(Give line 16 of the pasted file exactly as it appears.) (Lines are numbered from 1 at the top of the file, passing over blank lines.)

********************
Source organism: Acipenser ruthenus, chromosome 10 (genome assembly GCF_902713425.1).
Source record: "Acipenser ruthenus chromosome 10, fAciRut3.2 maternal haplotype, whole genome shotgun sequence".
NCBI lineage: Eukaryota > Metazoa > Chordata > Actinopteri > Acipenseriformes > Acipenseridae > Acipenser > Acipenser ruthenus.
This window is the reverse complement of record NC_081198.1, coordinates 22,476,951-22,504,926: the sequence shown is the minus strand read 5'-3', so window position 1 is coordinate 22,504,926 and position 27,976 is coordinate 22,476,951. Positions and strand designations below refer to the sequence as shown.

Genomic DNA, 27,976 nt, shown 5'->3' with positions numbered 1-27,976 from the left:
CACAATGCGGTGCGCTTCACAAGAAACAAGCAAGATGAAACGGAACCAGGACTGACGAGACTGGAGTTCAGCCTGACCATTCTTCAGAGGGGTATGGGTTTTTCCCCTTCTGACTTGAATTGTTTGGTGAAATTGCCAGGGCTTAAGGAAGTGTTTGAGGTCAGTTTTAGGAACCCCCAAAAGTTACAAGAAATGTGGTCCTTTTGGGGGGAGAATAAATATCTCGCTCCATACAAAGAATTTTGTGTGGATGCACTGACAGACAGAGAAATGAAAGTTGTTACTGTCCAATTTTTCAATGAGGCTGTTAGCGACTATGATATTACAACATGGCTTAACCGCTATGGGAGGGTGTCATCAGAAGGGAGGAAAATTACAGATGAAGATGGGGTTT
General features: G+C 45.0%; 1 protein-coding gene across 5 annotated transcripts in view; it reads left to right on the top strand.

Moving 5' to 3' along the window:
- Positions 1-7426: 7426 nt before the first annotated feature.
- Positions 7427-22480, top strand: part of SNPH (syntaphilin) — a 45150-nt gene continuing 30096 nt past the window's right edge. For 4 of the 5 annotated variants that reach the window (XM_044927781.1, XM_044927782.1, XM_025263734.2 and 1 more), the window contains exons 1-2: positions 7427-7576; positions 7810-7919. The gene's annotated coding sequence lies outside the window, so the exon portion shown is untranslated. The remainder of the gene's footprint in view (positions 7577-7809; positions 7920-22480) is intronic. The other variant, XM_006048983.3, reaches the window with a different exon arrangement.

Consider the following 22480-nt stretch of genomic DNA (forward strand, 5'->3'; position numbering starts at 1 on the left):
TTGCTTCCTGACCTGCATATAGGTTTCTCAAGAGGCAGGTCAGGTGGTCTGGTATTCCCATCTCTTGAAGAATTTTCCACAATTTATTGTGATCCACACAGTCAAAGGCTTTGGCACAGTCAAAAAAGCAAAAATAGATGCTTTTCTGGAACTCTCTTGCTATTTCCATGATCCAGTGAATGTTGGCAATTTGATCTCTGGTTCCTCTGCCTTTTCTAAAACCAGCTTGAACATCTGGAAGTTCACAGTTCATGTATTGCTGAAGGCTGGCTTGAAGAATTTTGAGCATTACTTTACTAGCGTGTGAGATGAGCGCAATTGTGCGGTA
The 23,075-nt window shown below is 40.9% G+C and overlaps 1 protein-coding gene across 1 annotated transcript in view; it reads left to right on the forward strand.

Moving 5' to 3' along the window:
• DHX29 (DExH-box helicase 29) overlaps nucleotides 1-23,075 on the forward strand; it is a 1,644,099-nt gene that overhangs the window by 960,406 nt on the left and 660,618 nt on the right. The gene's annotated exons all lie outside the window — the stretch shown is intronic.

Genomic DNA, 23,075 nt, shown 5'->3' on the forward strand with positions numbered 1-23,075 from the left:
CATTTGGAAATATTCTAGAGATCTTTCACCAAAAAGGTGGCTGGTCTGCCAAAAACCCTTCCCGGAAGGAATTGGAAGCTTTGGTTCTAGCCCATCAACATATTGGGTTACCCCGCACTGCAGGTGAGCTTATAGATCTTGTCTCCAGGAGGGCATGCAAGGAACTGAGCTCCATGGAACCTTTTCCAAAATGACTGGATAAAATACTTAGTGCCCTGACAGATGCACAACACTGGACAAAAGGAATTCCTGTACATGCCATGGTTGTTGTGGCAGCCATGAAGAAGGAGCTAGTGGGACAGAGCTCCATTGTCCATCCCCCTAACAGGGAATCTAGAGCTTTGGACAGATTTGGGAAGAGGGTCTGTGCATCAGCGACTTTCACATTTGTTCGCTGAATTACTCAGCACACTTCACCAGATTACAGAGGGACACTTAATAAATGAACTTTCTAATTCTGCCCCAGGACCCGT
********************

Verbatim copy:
Genomic DNA, 23,075 nt, shown 5'->3' on the forward strand with positions numbered 1-23,075 from the left: